THEIR KINGDOM COME -- INSIDE THE SECRET WORLD OF OPUS DEI
17. Kremlin on the Tiber
OPUS DEI'S HIGHEST AUTHORITY IS THE PRESIDENT (NOW PRELATE) general. Internally, he is addressed as the Father. The symbol of his succession is a piece of the 'True Cross' that he wears like an amulet around his neck. His authority is absolute. His term of office is indefinite. He is assisted in carrying out God's wishes by a vicar general. The statutes stipulate that both the Father and his vicar general must be priests, each with at least five years of sacerdotal experience, and not younger than forty. Their place of residence is the Villa Tevere, which is also the seat of Opus Dei's central government.
The Father rules through two administrative councils -- a General Council for the Men's Section and a Central Advisory for the Women's Section. Each sits at the Father's pleasure, meeting to no fixed schedule. The General Council corresponds to a presidential cabinet of ministers. Its sessions are held in secret, around a council table polished to an immaculate sheen by an army of assistant women numeraries, under the gaze of the Virgin Mary whose portrait dominates the council chamber. In addition to the vicar general, the council consists of a procurator general, who as well as handling relations with the Roman Curia serves as Opus Dei's secretary of state, three deputy secretaries, each a vocal for one of the Archangels, a prefect of studies and a general administrator, who acts as the minister of finance. He is assisted by a Consulta Tecnica General staffed only by inscribed numeraries. The cabinet is completed by the priest secretary, who handles relations with the Women's Section, a central spiritual director, who watches over the common spiritual direction of all members, and a number of regional delegates representing the various regional vicariats around the world.
The women's Central Advisory, as the name suggests, is purely advisory. The Women's Section, for example, may express an opinion on who, in its view, should be the Father's successor, but women have no elective role and in general little impact on forming the Work's overall policies. Presided over by the Father, assisted by his vicar general and central priest secretary, the Central Advisory has a composition that mirrors the General Council.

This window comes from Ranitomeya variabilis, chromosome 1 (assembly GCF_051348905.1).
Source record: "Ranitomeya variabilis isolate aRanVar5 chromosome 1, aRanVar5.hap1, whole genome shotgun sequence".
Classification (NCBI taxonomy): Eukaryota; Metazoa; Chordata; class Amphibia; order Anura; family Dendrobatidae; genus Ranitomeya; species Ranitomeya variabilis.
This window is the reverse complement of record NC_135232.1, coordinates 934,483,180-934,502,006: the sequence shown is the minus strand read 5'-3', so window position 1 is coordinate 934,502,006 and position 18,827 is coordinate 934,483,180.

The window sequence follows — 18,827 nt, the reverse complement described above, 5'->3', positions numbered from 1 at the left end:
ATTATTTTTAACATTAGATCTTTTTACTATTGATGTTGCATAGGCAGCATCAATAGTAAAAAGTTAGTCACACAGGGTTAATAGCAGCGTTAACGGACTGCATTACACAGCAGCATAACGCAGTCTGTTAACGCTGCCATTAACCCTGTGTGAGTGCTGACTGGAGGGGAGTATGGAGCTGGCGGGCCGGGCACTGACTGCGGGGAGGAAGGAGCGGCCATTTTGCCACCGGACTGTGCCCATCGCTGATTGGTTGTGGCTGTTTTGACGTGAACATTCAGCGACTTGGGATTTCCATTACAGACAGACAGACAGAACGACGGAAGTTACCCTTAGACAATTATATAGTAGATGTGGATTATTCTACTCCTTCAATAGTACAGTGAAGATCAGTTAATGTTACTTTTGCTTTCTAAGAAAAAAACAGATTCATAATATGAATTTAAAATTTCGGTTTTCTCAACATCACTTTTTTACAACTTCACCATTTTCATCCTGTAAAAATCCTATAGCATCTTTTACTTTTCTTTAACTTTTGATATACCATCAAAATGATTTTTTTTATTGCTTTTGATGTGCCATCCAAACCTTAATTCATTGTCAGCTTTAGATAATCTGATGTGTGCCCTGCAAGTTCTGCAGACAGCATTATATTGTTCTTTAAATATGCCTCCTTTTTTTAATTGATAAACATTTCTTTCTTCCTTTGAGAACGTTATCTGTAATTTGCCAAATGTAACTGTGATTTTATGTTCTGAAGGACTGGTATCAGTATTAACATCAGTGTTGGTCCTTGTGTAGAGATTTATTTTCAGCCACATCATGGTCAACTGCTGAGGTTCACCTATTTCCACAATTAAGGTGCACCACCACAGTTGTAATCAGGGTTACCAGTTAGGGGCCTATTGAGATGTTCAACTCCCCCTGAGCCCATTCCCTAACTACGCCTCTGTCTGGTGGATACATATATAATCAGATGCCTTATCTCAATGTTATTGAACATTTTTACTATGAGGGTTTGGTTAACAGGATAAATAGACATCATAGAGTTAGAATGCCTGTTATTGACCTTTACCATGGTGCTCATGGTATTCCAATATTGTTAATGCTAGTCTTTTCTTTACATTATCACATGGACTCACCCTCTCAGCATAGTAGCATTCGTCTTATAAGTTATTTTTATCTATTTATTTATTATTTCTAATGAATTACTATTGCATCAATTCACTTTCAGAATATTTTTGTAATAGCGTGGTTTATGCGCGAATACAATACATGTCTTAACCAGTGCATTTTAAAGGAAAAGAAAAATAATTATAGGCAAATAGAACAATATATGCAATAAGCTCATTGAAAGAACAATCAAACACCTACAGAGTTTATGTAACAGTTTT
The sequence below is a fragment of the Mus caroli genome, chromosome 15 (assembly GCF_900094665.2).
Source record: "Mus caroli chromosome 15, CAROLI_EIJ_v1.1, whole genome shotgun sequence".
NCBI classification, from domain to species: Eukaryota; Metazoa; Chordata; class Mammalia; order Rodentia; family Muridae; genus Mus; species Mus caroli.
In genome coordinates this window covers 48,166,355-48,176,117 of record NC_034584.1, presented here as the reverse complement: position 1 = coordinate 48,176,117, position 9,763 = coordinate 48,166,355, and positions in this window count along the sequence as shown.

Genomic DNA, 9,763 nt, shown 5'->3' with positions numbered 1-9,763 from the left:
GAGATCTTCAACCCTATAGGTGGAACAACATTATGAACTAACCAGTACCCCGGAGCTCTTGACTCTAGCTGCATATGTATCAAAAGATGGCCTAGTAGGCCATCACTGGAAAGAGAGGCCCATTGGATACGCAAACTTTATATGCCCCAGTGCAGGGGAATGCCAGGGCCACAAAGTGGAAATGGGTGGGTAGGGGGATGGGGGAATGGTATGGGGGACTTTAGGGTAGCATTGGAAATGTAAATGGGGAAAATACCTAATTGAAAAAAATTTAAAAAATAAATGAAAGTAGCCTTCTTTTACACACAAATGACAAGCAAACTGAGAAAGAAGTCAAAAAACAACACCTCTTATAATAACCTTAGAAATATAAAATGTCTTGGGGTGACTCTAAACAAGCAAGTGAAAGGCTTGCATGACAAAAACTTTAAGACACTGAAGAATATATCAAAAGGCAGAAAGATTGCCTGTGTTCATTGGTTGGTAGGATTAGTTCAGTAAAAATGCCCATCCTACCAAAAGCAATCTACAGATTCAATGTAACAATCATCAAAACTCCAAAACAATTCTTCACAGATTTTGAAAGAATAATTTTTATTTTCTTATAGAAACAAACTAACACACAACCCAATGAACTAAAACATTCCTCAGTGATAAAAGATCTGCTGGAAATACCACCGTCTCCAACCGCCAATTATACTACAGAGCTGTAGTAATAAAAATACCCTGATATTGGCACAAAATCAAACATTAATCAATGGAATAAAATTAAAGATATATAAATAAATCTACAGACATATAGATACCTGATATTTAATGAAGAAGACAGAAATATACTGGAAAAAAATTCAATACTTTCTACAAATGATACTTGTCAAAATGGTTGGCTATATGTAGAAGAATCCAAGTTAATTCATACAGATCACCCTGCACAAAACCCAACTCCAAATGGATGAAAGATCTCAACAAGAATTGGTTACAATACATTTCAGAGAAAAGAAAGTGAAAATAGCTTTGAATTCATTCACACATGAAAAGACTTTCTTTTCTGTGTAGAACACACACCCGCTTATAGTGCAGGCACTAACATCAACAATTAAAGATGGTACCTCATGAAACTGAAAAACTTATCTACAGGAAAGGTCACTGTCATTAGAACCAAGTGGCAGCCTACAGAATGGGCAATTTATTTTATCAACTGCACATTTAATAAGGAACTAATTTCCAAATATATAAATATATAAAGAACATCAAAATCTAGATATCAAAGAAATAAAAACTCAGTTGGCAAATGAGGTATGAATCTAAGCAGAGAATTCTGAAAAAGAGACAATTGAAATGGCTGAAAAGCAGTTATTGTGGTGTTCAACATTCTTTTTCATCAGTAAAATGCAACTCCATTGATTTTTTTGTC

Members of the central government are appointed for eight-year terms. The Council and Advisory each have a Permanent Commission, which in the case of the men corresponds to a standing inner cabinet. Appointments to and movements within the Council and Advisory are reported in a semi-annual bulletin, Romana, which is available upon subscription to the general public.
Authority over the fifty or so regions is vested with the Father. He is represented within the boundaries of each region by a regional vicar. The regional vicars serve at the Father's discretion. They must supply him with reports about all developments of importance in their jurisdictions. Each regional vicar is assisted by a Regional Council and a Regional Advisory. A Regional Council usually consists of ten members:
In some respects the regional delegate acts as a countercheck to the regional vicar, as both report directly to Rome. The regional spiritual director, although he has no vote, may also act as Opus Central's coadjutor, reporting directly to the Father or his vicar general if required.
Some regions -- e.g., Spain, Italy, Mexico and the United States (except California and Texas) -- are so large or important in terms of membership that they are divided into delegations, equivalent to sub-regions. Each sub-region is governed by a vicar delegate, assisted by delegation councils which are structured like regional councils. California and Texas are both constituted as separate regional vicariats.
Opus Dei's third level of government is the local management committee that runs each centre or residence. A management committee usually consists of a director, assistant director, secretary and chaplain. The director and his two assistants are always lay persons and the only priest -- the chaplain -- is non-voting. But because lay members are subject to an authoritarian form of clericalism, they are expected to follow suggestions of the non-voting priest.
In any event, regional vicariats and local centres enjoy little autonomy because they must abide by a 'Praxis' which interprets all policy handed down by the General Council in Rome. Described as 'an operating manual that tells Opus Dei members how absolutely everything must be done', it is regularly updated and kept in a series of loose-leaf binders. It used to be available for consultation in every centre but was withdrawn after some parts were photocopied by persons leaving Opus Dei to be used against it. Together with copies of Cronica and other sensitive documents, it must now be kept in each centre's safe, and may only be consulted with the specific permission of the local director:
Opus Dei denies the existence of a Praxis manual and when I mentioned it to Andrew Soane, the UK information officer, he replied: 'Perhaps you could send me your copy, as we do not have one.' The problem may have been that Soane truly did not recognize the manual under that name. Its proper title is the Vademecum and it comes in seven colour-coded volumes, covering internal publications (red), local councils (navy blue), apostolate of public opinion (orange), liturgy (burgundy), priests (purple), management of local centres (green), and ceremonies (grey).